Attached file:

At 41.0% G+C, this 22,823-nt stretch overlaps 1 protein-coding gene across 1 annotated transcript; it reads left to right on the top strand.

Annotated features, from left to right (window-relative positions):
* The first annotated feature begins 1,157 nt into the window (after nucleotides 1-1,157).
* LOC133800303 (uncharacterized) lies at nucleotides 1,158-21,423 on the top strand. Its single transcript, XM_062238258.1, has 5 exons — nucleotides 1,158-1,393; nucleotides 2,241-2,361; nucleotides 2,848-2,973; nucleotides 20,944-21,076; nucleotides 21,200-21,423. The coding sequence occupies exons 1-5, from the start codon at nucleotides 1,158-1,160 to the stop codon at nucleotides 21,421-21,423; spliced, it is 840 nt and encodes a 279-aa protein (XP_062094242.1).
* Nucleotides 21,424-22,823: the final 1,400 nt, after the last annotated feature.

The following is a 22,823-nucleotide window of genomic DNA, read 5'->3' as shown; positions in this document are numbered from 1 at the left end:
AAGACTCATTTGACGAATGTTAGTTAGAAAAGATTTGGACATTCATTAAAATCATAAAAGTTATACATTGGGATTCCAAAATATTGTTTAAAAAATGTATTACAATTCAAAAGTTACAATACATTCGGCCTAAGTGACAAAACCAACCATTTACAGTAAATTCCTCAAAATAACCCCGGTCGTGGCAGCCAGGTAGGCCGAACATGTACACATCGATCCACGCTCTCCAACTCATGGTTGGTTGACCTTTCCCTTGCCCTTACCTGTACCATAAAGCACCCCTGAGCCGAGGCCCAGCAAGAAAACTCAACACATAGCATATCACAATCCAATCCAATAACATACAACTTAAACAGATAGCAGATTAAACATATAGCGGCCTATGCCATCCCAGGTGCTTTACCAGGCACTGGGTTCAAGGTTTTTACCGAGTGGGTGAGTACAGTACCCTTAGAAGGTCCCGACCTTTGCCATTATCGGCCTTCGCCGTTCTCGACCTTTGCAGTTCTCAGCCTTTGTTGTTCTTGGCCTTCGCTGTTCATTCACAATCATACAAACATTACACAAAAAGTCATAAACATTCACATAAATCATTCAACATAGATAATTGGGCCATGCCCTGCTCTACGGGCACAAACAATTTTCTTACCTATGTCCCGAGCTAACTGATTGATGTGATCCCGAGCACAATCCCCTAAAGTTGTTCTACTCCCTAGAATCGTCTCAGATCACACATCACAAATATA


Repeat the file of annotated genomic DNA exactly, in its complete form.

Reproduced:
At 41.0% G+C, this 22,823-nt stretch overlaps 1 protein-coding gene across 1 annotated transcript; it reads left to right on the top strand.

Annotated features, from left to right (window-relative positions):
* The first annotated feature begins 1,157 nt into the window (after nucleotides 1-1,157).
* LOC133800303 (uncharacterized) lies at nucleotides 1,158-21,423 on the top strand. Its single transcript, XM_062238258.1, has 5 exons — nucleotides 1,158-1,393; nucleotides 2,241-2,361; nucleotides 2,848-2,973; nucleotides 20,944-21,076; nucleotides 21,200-21,423. The coding sequence occupies exons 1-5, from the start codon at nucleotides 1,158-1,160 to the stop codon at nucleotides 21,421-21,423; spliced, it is 840 nt and encodes a 279-aa protein (XP_062094242.1).
* Nucleotides 21,424-22,823: the final 1,400 nt, after the last annotated feature.

The following is a 22,823-nucleotide window of genomic DNA, read 5'->3' as shown; positions in this document are numbered from 1 at the left end:
AAGACTCATTTGACGAATGTTAGTTAGAAAAGATTTGGACATTCATTAAAATCATAAAAGTTATACATTGGGATTCCAAAATATTGTTTAAAAAATGTATTACAATTCAAAAGTTACAATACATTCGGCCTAAGTGACAAAACCAACCATTTACAGTAAATTCCTCAAAATAACCCCGGTCGTGGCAGCCAGGTAGGCCGAACATGTACACATCGATCCACGCTCTCCAACTCATGGTTGGTTGACCTTTCCCTTGCCCTTACCTGTACCATAAAGCACCCCTGAGCCGAGGCCCAGCAAGAAAACTCAACACATAGCATATCACAATCCAATCCAATAACATACAACTTAAACAGATAGCAGATTAAACATATAGCGGCCTATGCCATCCCAGGTGCTTTACCAGGCACTGGGTTCAAGGTTTTTACCGAGTGGGTGAGTACAGTACCCTTAGAAGGTCCCGACCTTTGCCATTATCGGCCTTCGCCGTTCTCGACCTTTGCAGTTCTCAGCCTTTGTTGTTCTTGGCCTTCGCTGTTCATTCACAATCATACAAACATTACACAAAAAGTCATAAACATTCACATAAATCATTCAACATAGATAATTGGGCCATGCCCTGCTCTACGGGCACAAACAATTTTCTTACCTATGTCCCGAGCTAACTGATTGATGTGATCCCGAGCACAATCCCCTAAAGTTGTTCTACTCCCTAGAATCGTCTCAGATCACACATCACAAATATA